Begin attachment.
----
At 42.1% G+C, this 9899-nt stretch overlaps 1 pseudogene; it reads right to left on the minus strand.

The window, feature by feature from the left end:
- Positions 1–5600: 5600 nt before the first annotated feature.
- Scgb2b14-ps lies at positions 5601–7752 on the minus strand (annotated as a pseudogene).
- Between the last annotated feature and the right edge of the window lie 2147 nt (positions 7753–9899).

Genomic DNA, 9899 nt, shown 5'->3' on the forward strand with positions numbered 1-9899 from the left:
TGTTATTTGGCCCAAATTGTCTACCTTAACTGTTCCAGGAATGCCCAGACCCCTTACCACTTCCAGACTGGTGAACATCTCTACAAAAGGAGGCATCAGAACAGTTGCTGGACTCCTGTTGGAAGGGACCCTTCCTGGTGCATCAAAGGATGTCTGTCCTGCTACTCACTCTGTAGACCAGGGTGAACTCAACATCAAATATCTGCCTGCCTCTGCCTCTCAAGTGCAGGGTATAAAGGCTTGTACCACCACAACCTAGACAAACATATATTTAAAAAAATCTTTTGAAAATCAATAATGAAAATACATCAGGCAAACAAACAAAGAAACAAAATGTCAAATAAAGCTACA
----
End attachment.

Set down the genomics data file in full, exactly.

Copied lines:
At 42.1% G+C, this 9899-nt stretch overlaps 1 pseudogene; it reads right to left on the minus strand.

The window, feature by feature from the left end:
- Positions 1–5600: 5600 nt before the first annotated feature.
- Scgb2b14-ps lies at positions 5601–7752 on the minus strand (annotated as a pseudogene).
- Between the last annotated feature and the right edge of the window lie 2147 nt (positions 7753–9899).

Genomic DNA, 9899 nt, shown 5'->3' on the forward strand with positions numbered 1-9899 from the left:
TGTTATTTGGCCCAAATTGTCTACCTTAACTGTTCCAGGAATGCCCAGACCCCTTACCACTTCCAGACTGGTGAACATCTCTACAAAAGGAGGCATCAGAACAGTTGCTGGACTCCTGTTGGAAGGGACCCTTCCTGGTGCATCAAAGGATGTCTGTCCTGCTACTCACTCTGTAGACCAGGGTGAACTCAACATCAAATATCTGCCTGCCTCTGCCTCTCAAGTGCAGGGTATAAAGGCTTGTACCACCACAACCTAGACAAACATATATTTAAAAAAATCTTTTGAAAATCAATAATGAAAATACATCAGGCAAACAAACAAAGAAACAAAATGTCAAATAAAGCTACA